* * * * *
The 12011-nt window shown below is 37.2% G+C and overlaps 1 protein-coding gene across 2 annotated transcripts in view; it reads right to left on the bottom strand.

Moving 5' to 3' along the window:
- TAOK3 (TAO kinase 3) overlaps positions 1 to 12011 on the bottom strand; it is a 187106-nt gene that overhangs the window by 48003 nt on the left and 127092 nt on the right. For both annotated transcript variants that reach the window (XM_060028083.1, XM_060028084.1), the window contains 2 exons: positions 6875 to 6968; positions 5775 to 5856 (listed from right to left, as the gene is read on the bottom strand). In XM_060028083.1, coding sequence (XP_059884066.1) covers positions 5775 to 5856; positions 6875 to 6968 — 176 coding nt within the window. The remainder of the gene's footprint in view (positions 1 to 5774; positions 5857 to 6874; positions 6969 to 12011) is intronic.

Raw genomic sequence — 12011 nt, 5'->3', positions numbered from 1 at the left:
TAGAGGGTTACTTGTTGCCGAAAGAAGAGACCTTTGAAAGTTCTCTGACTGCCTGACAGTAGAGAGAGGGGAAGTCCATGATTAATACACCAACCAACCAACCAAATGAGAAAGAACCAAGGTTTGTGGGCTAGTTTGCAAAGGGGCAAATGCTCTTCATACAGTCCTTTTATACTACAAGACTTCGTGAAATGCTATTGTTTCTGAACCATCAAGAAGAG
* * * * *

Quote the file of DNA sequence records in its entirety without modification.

The 12011-nt window shown below is 37.2% G+C and overlaps 1 protein-coding gene across 2 annotated transcripts in view; it reads right to left on the bottom strand.

Moving 5' to 3' along the window:
- TAOK3 (TAO kinase 3) overlaps positions 1 to 12011 on the bottom strand; it is a 187106-nt gene that overhangs the window by 48003 nt on the left and 127092 nt on the right. For both annotated transcript variants that reach the window (XM_060028083.1, XM_060028084.1), the window contains 2 exons: positions 6875 to 6968; positions 5775 to 5856 (listed from right to left, as the gene is read on the bottom strand). In XM_060028083.1, coding sequence (XP_059884066.1) covers positions 5775 to 5856; positions 6875 to 6968 — 176 coding nt within the window. The remainder of the gene's footprint in view (positions 1 to 5774; positions 5857 to 6874; positions 6969 to 12011) is intronic.

Raw genomic sequence — 12011 nt, 5'->3', positions numbered from 1 at the left:
TAGAGGGTTACTTGTTGCCGAAAGAAGAGACCTTTGAAAGTTCTCTGACTGCCTGACAGTAGAGAGAGGGGAAGTCCATGATTAATACACCAACCAACCAACCAAATGAGAAAGAACCAAGGTTTGTGGGCTAGTTTGCAAAGGGGCAAATGCTCTTCATACAGTCCTTTTATACTACAAGACTTCGTGAAATGCTATTGTTTCTGAACCATCAAGAAGAG